Breakfast with Orcas

Adventures on North Vancouver Island

By Ana Simeon

If the history of civilizations has any wisdom to teach, it is that geographical cures don’t work. Human beings moving away to escape injustice tend to replicate the same conditions in their new home. From this perspective the decision to get behind the wheel to escape the drought in one’s back yard – likely brought on by burning fossil fuels in the first place – seems an act of tragic folly, not to mention hypocrisy. And yet, and yet …

Each of us has special places where we feel utterly alive, part of something greater than ourselves. For many people this special place is by a lake, river or the ocean. For me it is the dry, spare places – the desert landscapes of the South Okanagan, the sagebrush benchlands along the Similkameen, bluebunch wheatgrass standing taller than a man in the rolling hills of Churn Creek on its way to the Fraser.

Forest Fire Skies

Forest Fire Skies, photo by Laura Hope

This summer, instead of me visiting the dry places, the drought moved in with us, settling on southern Vancouver Island like an occupying force. Hardly any rain fell from April through July, barely a couple of days in August and September. The Garry Oak meadows were carpeted with prematurely dropped leaves, a stress response even from this drought-hardy species. Smaller lakes – hidden gems like Killarney, Pease, Eagles – became warm, shallow puddles. For days, the sun setting into the Salish Sea was a blood-red ball with a reddish halo from the mainland fires. Mid-Island residents battled their own forest fires.

And so my husband and I packed up tent and hiking boots and headed for Malcolm Island. Past the sprawling new construction along Hwy 1, past the clear-cuts, out of the shimmering heat and droopy foliage, the 20-minutes ferry ride from Port McNeill delivered us to a cool and verdant oasis. The Bere Point (pronounced “bear”) campground offered expansive views of the Queen Charlotte Strait and Coast Mountains and miles of beach to explore. Eagles and ravens vied for possession of a particular treetop near our camp.  Every night, the swish of surf soothed us to sleep.

Malcolm Island, Photo by Caelie Frampton, via flickr

Malcolm Island, Photo by Caelie Frampton, via flickr

Malcolm Island was settled at the turn of the 19th century by a Finnish intentional community seeking to build lives of sharing with each other and harmony with the land. They built a village and named it Sointula (Finnish for “harmony”). Although the intentional community folded during the Great Depression, the story of Sointula is a remarkable exception to the above stricture regarding geographical cures. The co-op founded by the Finns in 1909 is still a thriving concern, selling local produce, island-fished wild salmon and a range of necessities, mostly locally made or fairly traded. The village is home to a conservation group, Living Oceans, and residents are vocal about the impact of salmon farms and the importance of protecting wild salmon. This is also the only place in B.C. that I know of that offers free bikes!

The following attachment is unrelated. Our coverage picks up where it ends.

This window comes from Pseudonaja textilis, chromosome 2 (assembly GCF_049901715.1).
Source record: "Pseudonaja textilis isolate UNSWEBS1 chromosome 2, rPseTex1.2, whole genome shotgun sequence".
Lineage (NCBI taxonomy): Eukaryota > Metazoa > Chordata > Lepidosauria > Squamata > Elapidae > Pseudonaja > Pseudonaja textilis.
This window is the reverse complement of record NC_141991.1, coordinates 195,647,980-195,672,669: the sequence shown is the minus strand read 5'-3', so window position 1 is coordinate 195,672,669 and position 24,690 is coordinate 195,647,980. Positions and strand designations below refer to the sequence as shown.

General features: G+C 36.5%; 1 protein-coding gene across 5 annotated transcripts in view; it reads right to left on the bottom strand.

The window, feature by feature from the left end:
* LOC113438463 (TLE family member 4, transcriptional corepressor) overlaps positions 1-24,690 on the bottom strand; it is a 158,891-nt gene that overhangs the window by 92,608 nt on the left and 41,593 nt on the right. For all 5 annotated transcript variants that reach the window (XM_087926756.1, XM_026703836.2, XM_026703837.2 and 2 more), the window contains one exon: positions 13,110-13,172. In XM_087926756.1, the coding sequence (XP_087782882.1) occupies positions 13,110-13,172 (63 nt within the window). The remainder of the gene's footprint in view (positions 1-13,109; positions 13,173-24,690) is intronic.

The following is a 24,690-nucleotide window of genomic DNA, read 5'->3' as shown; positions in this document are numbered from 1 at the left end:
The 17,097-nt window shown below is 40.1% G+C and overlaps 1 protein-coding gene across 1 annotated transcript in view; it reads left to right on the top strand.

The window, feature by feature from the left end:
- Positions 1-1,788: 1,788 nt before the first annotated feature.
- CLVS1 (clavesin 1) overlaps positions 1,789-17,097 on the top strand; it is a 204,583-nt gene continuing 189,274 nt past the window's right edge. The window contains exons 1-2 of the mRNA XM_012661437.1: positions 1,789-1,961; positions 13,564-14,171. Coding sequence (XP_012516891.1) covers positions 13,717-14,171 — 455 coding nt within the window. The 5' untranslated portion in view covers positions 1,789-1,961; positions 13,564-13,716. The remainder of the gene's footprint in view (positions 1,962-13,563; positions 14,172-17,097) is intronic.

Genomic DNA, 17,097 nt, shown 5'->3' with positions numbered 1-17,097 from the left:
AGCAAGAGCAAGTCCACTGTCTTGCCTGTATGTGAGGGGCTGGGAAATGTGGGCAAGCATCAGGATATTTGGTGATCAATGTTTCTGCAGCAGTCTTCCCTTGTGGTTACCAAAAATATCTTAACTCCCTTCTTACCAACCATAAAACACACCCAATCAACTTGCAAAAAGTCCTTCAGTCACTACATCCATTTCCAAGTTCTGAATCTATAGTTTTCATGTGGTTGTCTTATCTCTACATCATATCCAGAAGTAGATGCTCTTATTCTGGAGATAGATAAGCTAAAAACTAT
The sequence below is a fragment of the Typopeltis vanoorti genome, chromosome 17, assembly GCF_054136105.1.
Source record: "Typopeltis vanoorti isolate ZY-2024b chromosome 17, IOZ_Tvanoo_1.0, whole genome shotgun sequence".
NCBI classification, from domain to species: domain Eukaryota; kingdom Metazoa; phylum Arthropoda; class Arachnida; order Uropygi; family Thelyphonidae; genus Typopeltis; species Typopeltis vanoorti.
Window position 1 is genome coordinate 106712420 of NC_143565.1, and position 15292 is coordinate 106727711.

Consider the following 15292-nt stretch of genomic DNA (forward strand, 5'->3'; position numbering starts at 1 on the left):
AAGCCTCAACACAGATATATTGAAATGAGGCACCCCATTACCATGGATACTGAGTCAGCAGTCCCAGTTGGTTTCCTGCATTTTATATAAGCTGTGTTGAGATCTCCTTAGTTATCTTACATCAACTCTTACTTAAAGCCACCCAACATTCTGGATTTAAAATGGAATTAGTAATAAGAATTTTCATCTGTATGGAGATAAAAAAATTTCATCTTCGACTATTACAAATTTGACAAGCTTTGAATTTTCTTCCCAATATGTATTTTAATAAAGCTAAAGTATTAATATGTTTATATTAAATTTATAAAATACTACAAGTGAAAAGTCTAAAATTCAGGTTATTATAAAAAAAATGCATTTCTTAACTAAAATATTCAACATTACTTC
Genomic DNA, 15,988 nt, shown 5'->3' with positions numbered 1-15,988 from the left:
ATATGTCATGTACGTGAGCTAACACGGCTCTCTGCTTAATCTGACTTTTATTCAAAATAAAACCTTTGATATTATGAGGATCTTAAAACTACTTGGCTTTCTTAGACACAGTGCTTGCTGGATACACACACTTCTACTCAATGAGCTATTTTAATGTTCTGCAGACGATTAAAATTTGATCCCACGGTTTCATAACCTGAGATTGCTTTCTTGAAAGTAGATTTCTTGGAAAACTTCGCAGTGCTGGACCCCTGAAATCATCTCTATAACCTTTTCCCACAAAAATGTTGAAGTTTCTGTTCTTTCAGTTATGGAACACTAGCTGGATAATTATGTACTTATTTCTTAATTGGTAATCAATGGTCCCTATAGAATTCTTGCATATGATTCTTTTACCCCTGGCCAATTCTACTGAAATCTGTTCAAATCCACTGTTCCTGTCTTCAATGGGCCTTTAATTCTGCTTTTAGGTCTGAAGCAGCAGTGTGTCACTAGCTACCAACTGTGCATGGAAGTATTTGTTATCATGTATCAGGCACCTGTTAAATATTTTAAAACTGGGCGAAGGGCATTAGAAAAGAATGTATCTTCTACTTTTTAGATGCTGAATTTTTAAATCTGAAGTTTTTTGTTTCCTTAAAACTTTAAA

On our first morning at Bere Point we woke up to sunlight diffused through soft mists, punctuated by gentle showers. As we sat down to a breakfast of freshly-picked salal berries and buckwheat pancakes, we sighted a family of three orca whales, one clearly a young calf. Breakfast was forgotten – though not for long – as they breached and dived and breached again.

Cool misty mornings gave way to warm sunny afternoons perfect for long walks and lake swimming. We returned to Victoria infused with love for our Vancouver Island and renewed energy to continue working for a world where humans honour our interdependence with nature.

We know that we gained this joy and energy at the cost of more greenhouse gases. It’s a continuous balancing act, assessing what we truly need. It’s intimately personal to our own lives (“yes” to driving to camp within B.C., “no” to flying vacations, small allowance of “love miles” for visiting immediate family). We wish our federal and provincial governments would commit to real action on climate change, which would help anchor our own decisions within a larger communal endeavour.

Photo by Lynn Mathieson

Photo by Lynn Mathieson

This article originally appeared in Island Parent